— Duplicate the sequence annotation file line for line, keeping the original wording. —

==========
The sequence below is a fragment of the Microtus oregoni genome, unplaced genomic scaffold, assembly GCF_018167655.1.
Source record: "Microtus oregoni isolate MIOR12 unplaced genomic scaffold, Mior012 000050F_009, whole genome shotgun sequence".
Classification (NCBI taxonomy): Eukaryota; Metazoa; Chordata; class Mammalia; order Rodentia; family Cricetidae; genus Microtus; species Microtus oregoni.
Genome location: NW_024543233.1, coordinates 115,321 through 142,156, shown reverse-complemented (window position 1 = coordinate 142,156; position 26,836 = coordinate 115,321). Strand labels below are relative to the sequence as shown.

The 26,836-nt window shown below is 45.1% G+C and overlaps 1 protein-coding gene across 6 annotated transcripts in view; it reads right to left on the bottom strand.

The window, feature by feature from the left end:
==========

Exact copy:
The sequence below is a fragment of the Microtus oregoni genome, unplaced genomic scaffold, assembly GCF_018167655.1.
Source record: "Microtus oregoni isolate MIOR12 unplaced genomic scaffold, Mior012 000050F_009, whole genome shotgun sequence".
Classification (NCBI taxonomy): Eukaryota; Metazoa; Chordata; class Mammalia; order Rodentia; family Cricetidae; genus Microtus; species Microtus oregoni.
Genome location: NW_024543233.1, coordinates 115,321 through 142,156, shown reverse-complemented (window position 1 = coordinate 142,156; position 26,836 = coordinate 115,321). Strand labels below are relative to the sequence as shown.

The 26,836-nt window shown below is 45.1% G+C and overlaps 1 protein-coding gene across 6 annotated transcripts in view; it reads right to left on the bottom strand.

The window, feature by feature from the left end: